Sleeping seems pretty straightforward; all that happens is that the body and brain shut down for a while and give themselves a chance to recover from a busy day, right? Not exactly! There’s a lot more activity going on than you’d think during your nightly slumber. Everyone goes through multiple sleep cycles each night – usually 4 or 5, assuming you’re getting enough rest. Here’s the truth of what happens to your body while you’re snoozing.
Stage One: “Light” Sleep
There are two main parts of the sleep cycle: NREM (non-REM sleep) and REM (rapid-eye movement). The first three stages fall under the NREM category.
During the first stage, eye movements begins to slow down, and the brain starts producing alpha and theta waves. This is light stage sleep where you can still be awakened fairly easily; if you’ve ever dozed off only to awaken a few minutes later, it means you didn’t get further than this stage.
Stage 2: Defined NREM Sleep
This is actually considered the first quantifiable stage of NREM sleep. While stage 1 is usually brief and typically lasts for about 7 minutes, stage 2 is much longer and can take up 40 to 60% of your total sleep time. At this point, brain waves are continuing to slow down, but bursts of activity known as sleep spindles still occur; these spindles are thought to help protect the brain from being awakened prematurely.
Stage 3: Deep Sleep
Once you move on to stage 3, the brain will start producing delta waves. Your body becomes less responsive to external stimuli, making it much more difficult for someone else to wake you up. Deep sleep is considered the “restorative” period of sleep; this is the body’s chance to repair damaged muscles and tissues, enhance the immune system, restore energy levels and – for younger sleepers – stimulate growth and development. Throughout the night, you’ll spend less time in stage 3 during each successive sleep cycle and more time in the fourth and final stage.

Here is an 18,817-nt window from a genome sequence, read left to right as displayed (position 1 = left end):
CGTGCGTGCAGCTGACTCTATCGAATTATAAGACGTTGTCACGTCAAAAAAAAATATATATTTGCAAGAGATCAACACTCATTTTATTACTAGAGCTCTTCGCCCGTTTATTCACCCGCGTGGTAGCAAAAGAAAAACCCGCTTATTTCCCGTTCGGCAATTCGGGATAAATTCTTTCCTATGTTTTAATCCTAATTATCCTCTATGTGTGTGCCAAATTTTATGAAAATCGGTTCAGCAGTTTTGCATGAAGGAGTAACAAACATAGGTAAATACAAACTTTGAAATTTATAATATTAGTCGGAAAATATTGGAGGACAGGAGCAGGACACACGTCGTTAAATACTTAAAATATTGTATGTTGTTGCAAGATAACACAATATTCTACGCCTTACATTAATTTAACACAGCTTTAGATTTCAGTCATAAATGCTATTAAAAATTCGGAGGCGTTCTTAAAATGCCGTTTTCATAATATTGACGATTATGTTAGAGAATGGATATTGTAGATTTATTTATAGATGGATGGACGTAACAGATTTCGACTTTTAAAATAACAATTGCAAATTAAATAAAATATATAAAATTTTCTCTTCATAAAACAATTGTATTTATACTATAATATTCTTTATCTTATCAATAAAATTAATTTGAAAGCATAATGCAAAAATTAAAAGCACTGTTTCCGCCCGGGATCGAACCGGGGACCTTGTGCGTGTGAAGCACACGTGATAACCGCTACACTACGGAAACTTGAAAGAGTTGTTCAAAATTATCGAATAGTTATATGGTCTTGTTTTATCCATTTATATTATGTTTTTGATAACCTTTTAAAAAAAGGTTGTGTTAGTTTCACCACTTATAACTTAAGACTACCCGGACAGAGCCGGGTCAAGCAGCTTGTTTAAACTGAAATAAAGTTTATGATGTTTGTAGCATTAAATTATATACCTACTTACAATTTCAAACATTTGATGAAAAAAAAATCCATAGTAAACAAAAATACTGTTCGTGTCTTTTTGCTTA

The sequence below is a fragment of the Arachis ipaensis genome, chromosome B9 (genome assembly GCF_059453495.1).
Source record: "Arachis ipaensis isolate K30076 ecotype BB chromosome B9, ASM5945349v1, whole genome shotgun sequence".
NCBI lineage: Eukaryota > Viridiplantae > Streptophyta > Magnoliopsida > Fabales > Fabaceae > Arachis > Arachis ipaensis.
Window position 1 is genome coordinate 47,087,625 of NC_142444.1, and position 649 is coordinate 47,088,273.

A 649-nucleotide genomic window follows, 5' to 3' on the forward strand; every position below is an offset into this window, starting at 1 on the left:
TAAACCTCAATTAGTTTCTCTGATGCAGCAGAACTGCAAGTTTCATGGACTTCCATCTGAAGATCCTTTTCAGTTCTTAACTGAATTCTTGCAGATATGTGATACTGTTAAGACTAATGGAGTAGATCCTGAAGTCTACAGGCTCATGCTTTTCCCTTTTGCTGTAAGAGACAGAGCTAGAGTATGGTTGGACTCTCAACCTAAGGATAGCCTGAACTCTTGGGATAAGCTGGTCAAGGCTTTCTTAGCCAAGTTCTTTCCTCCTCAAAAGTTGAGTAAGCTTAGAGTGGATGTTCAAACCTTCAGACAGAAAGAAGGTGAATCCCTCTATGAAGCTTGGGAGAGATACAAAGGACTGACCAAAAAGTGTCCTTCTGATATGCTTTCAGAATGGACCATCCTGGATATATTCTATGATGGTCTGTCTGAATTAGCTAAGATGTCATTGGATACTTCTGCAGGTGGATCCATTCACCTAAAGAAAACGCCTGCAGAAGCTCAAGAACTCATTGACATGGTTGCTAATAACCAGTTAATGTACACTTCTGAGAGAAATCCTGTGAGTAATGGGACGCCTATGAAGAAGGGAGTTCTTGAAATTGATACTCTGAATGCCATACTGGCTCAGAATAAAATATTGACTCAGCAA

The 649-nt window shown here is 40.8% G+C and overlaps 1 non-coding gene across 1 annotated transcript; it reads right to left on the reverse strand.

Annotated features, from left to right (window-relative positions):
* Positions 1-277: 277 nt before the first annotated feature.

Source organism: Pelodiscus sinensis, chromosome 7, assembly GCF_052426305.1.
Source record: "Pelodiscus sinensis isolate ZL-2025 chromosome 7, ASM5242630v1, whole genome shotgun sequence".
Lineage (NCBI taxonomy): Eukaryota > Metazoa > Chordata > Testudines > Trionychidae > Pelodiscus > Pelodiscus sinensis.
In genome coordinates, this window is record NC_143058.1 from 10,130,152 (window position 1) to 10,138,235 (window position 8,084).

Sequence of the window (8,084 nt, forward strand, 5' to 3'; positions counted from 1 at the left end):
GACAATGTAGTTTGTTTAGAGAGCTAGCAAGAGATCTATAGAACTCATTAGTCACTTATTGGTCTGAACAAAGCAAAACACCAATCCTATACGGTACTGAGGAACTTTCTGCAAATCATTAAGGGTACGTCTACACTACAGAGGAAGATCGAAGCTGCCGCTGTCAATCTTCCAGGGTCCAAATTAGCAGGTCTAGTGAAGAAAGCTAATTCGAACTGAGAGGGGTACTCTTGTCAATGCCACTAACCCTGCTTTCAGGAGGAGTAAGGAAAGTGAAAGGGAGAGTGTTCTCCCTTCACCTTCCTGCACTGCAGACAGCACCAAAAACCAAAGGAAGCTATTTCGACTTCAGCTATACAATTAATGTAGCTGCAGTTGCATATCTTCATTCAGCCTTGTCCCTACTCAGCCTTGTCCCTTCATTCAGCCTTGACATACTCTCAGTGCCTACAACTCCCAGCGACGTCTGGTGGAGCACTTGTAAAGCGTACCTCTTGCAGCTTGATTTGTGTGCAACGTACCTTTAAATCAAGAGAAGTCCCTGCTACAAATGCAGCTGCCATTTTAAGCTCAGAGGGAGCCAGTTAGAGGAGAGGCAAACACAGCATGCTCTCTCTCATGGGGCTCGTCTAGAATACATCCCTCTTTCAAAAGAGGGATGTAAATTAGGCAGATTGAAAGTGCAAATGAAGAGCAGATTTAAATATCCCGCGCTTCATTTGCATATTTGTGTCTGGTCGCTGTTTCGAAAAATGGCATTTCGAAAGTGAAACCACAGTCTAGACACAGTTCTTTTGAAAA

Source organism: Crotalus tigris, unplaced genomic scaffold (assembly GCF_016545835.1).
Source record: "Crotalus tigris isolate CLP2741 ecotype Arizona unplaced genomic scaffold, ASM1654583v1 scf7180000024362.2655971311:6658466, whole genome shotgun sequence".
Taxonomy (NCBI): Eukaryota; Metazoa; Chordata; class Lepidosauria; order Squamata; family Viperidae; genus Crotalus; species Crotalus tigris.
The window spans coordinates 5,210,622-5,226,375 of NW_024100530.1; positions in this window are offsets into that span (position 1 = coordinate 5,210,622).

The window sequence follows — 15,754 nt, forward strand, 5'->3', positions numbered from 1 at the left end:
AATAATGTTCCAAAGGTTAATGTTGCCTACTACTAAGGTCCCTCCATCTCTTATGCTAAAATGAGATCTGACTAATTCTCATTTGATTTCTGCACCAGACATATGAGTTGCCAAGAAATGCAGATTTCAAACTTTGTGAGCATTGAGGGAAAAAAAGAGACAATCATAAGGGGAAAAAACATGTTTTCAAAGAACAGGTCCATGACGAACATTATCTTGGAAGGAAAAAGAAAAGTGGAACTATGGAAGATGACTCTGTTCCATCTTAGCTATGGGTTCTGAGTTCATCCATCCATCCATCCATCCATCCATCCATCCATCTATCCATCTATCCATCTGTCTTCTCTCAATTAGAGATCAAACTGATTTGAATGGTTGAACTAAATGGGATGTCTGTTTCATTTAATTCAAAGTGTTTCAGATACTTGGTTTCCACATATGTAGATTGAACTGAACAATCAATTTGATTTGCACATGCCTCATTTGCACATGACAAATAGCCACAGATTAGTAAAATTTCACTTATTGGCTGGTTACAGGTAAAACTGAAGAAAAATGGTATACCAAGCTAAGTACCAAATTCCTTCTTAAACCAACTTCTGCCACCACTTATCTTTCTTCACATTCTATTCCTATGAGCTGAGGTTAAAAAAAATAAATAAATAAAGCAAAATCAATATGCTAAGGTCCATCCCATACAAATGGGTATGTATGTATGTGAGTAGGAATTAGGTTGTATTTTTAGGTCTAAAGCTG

Stage 4: REM Sleep
Most adults reach REM sleep roughly 5 to 6 times a night, and at this point the brain is a lot more active; your eyes start to jerk in different directions, your heart rate and blood pressure increase, and breathing becomes much faster and more irregular. Most notably, it’s at this stage that most dreaming occurs.
REM sleep is when the brain processes the information from the previous day and stores it in long-term memory. You spend more and more time in REM sleep as the night goes on, which is why you’re likely to be having a dream when you wake up.
It’s important that you spend enough time in deep sleep and REM sleep each night in order to maintain good health; if something’s continuously disrupting your night’s rest, you won’t complete the sleep cycle enough times and thus won’t get the full benefits of these later stages. If you don’t think you’re getting enough z’s, speak with your sleep dentist to try and determine whether you have a disorder such as sleep apnea.
About the Author
Dr. Keana Fedosky helps patients suffering from poor quality sleep due to sleep apnea at his practice in Plano, Sleep Rehab. He has 20 years of experience in using oral appliance therapy to help people breathe easier at night, letting them enjoy a deep sleep – and letting those nearby enjoy a reprieve from loud snoring! To schedule an appointment, visit his website or call (972) 753-3737.